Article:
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Why Do My Teeth Hurt After Flossing? in Surrey

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Man flossing his front bottom teeth.

Daily flossing is an integral part of a healthy oral hygiene routine. But sometimes, pain or discomfort after flossing could make us less likely to follow through. Your teeth can hurt after flossing for several reasons, including inflamed gums (and potentially gum disease), incorrect flossing technique, and less visible issues like cavities.

Pain after flossing is often only temporary, typically from irritation due to build up, and subsides as you floss more regularly. But you should see your dentist for an oral exam if your post-flossing discomfort persists or worsens. If the pain is from something like tooth decay or gum disease, then you need dental intervention.

Why Does It Hurt to Floss?

Many possible factors can cause pain or discomfort while flossing.

Gum Inflammation

Your gums are the gatekeepers to oral health. When bacteria thrive, they can provoke an immune response, causing swelling, redness, and pain.

Flossing inflamed gums can cause more discomfort or even bleeding and can be a sign that you need more oral care because these symptoms can be the first signs of gum disease.

If you experience gum discomfort, here are some tips:

  • Use a gentle, up-and-down motion when flossing to avoid aggravating the gums further.
  • Invest in soft, comfortable floss that is gentle on your gum tissue.
  • Rinse your mouth with warm salt water, as it can soothe the inflamed area by helping get rid of bacteria.

Incorrect Flossing Technique

There’s a technique to flossing, and getting it wrong can be a pain—literally. 

If you push too hard, you can injure your gums, snap the floss into the gum line, and damage your teeth or dental work like crowns and fillings.

Here’s how to floss correctly:

  • Start by holding about 18 inches of floss. Wind most of it around your middle fingers.
  • Hold the floss taut between your thumbs and index fingers.
  • Begin flossing between your front teeth. Slide the floss gently up and down between each tooth, forming a ‘C’ shape to hug each tooth’s surface without force. Use a clean section of floss for each tooth to avoid spreading bacteria.
  • Remember to floss the backs of your last molars as well.
  • Once you’ve flossed all your teeth, follow up by brushing your teeth to remove any loosened plaque or food particles.

Hidden Dental Issues

Gum disease, which includes gingivitis and periodontitis, can lead to inflammation and sensitivity and can lead to discomfort after flossing. Similarly, cavities or tooth decay, and enamel erosion expose the sensitive dentin, making flossing potentially painful.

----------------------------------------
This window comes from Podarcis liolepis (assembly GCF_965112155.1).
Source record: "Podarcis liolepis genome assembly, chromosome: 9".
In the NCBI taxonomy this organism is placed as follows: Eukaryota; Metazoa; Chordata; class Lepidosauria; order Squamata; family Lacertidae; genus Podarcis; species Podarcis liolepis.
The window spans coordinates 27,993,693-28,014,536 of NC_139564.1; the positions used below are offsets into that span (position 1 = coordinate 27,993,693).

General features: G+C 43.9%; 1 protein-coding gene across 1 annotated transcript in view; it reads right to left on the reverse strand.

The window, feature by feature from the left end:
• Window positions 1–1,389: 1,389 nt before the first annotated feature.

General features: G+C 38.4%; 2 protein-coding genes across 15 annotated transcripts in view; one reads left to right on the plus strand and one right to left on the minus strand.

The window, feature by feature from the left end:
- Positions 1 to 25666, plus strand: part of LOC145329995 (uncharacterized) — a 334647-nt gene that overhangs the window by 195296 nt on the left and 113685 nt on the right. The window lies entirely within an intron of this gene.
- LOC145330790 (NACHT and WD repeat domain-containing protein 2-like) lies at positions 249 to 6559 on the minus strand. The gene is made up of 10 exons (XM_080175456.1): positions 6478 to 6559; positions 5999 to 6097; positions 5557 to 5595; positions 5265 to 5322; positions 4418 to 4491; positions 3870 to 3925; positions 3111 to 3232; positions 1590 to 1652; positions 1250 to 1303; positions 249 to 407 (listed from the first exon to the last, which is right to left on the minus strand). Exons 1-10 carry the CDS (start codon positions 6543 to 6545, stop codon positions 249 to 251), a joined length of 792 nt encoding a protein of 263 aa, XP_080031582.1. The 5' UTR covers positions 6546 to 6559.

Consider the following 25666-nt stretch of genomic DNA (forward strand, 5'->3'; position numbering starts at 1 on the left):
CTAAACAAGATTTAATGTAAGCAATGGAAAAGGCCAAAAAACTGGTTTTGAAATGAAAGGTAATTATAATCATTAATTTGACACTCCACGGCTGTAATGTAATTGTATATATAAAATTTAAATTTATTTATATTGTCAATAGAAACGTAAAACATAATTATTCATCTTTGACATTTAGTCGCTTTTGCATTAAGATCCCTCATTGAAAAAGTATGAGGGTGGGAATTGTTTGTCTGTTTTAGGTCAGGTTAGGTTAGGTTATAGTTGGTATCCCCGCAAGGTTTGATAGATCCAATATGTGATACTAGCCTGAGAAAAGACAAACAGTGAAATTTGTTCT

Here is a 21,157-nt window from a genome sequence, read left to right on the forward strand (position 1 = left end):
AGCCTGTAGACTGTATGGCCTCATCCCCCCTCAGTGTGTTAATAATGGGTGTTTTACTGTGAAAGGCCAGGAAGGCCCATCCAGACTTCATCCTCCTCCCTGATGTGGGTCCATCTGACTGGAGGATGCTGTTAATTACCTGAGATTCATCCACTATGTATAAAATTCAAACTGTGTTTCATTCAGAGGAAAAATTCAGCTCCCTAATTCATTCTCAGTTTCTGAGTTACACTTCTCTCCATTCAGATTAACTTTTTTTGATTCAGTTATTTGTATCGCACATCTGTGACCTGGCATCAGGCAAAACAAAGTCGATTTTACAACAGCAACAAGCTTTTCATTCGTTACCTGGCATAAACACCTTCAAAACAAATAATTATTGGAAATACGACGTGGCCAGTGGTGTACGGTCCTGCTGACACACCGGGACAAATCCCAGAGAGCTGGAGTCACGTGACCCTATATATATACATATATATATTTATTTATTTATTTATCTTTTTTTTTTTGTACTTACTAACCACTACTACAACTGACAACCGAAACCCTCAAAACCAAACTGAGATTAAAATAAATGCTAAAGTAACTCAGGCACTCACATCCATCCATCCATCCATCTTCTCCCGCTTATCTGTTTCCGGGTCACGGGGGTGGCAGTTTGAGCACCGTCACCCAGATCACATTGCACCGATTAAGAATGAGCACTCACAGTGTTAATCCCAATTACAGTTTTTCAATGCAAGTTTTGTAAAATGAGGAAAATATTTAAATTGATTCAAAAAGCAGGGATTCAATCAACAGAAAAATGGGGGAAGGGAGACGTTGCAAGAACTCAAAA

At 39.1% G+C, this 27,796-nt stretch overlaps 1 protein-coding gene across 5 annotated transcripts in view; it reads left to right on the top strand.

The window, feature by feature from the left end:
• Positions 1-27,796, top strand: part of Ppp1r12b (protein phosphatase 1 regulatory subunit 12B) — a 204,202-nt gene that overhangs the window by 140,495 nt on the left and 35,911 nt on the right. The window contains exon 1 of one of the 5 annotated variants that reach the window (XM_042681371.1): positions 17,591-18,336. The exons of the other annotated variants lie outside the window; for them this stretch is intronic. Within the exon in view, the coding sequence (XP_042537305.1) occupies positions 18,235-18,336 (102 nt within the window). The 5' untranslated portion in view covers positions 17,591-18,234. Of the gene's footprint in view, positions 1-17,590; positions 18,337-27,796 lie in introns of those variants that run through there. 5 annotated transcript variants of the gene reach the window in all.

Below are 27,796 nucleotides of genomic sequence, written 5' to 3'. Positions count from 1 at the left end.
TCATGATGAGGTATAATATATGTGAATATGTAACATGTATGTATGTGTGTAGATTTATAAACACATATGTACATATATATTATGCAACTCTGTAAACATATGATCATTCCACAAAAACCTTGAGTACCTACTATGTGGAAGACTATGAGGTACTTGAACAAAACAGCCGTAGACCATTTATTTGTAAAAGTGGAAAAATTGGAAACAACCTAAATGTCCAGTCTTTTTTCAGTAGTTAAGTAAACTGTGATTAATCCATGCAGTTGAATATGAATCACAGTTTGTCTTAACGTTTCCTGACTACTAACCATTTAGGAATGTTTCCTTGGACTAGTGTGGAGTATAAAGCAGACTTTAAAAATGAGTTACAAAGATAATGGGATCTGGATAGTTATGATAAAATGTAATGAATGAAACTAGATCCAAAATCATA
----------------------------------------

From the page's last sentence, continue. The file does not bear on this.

When to See Your Dentist

It’s essential to address the issue promptly if you’re experiencing ongoing pain after flossing or brushing your teeth. This can help prevent any potential dental issues from worsening. Here’s when to see your dentist:

  • Persistent pain: If the pain persists for a few days despite using sensitive toothpaste or changing your flossing technique.
  • Bleeding gums: If your gums consistently bleed after flossing or brushing and are accompanied by pain.
  • Swelling or inflammation: If your gums are swollen, inflamed, or sensitive.
  • Loose teeth or receding gums: If you notice changes in your teeth, such as looseness or receding gums, coupled with pain.
  • Sensitivity to temperature: If you experience heightened sensitivity to hot or cold foods and beverages after oral hygiene practices.

The Importance of Good Oral Hygiene

Brushing alone isn’t enough for healthy teeth. Food and plaque love to hide between teeth, where your toothbrush can’t reach. Flossing every day helps remove buildup and helps prevent cavities and gum disease.

In addition to flossing, the CDA also recommends brushing for 2 to 3 minutes twice a day. Mouthwash can also be a great addition to your oral hygiene routine, but it shouldn’t replace proper brushing and flossing techniques.

Preventing Flossing Pain

While flossing might cause some initial discomfort, especially if you’re new to it, a little prevention goes a long way. Aim for a proactive approach to oral hygiene, not just reacting to problems. Regular flossing will strengthen gum tissue and remove bacteria that lead to gingivitis and periodontitis.

To truly fight cavities, a balanced diet with less sugar and acid is your friend. Don’t forget those regular dental checkups, either!

Discuss Your Flossing Issues with Your Dentist

With a little effort and extra awareness, post-flossing pain can be a distant memory. Remember that persistent pain is often a sign of a bigger problem, so call your dentist if flossing causes sore or bleeding gums. Book an appointment with us at Genesis Dental. Our dental team can examine your mouth, review your symptoms, and determine whether you need further treatment.

Written by Dr. Sipra Gohel

Known to her patients as Dr. G, Dr. Sipra Gohel is a New York University-trained dentist who brings her many years of experience to our practice.
Dr. G’s career started while being raised in Houston, Texas, where she first explored the field of dentistry as a dental assistant. Hard work and her broad experience led to an acceptance at the New York University College of Dentistry, one of North America’s most fast-paced and prestigious dental colleges.
Upon completing her degree, Dr. G pursued her residency in general dentistry at Brooklyn Hospital. She subsequently spent the next 5 years in New York working in the boroughs of the Bronx, Queens, and Manhattan. She credits these busy settings and tremendously diverse spectrum of patients and their related dental care with providing her with the experience to become the dentist she is today.

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